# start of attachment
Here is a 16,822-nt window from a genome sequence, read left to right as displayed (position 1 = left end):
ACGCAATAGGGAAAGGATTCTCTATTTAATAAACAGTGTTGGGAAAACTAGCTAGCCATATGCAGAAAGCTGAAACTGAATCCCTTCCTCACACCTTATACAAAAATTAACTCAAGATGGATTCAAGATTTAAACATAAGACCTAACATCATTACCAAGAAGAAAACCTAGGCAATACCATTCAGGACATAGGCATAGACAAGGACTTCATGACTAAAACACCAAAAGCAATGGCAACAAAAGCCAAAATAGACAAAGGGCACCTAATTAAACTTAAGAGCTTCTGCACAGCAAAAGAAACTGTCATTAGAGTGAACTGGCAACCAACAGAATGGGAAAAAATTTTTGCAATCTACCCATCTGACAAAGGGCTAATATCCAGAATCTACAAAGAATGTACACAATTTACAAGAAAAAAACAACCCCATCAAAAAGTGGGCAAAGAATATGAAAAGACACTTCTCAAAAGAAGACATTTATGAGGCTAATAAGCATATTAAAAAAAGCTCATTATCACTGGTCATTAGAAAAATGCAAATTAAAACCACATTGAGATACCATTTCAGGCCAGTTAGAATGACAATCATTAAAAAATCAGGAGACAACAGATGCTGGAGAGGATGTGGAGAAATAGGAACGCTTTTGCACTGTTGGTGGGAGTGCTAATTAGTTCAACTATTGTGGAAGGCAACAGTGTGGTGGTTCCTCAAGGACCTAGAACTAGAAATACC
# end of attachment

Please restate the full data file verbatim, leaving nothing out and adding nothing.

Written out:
Here is a 16,822-nt window from a genome sequence, read left to right as displayed (position 1 = left end):
ACGCAATAGGGAAAGGATTCTCTATTTAATAAACAGTGTTGGGAAAACTAGCTAGCCATATGCAGAAAGCTGAAACTGAATCCCTTCCTCACACCTTATACAAAAATTAACTCAAGATGGATTCAAGATTTAAACATAAGACCTAACATCATTACCAAGAAGAAAACCTAGGCAATACCATTCAGGACATAGGCATAGACAAGGACTTCATGACTAAAACACCAAAAGCAATGGCAACAAAAGCCAAAATAGACAAAGGGCACCTAATTAAACTTAAGAGCTTCTGCACAGCAAAAGAAACTGTCATTAGAGTGAACTGGCAACCAACAGAATGGGAAAAAATTTTTGCAATCTACCCATCTGACAAAGGGCTAATATCCAGAATCTACAAAGAATGTACACAATTTACAAGAAAAAAACAACCCCATCAAAAAGTGGGCAAAGAATATGAAAAGACACTTCTCAAAAGAAGACATTTATGAGGCTAATAAGCATATTAAAAAAAGCTCATTATCACTGGTCATTAGAAAAATGCAAATTAAAACCACATTGAGATACCATTTCAGGCCAGTTAGAATGACAATCATTAAAAAATCAGGAGACAACAGATGCTGGAGAGGATGTGGAGAAATAGGAACGCTTTTGCACTGTTGGTGGGAGTGCTAATTAGTTCAACTATTGTGGAAGGCAACAGTGTGGTGGTTCCTCAAGGACCTAGAACTAGAAATACC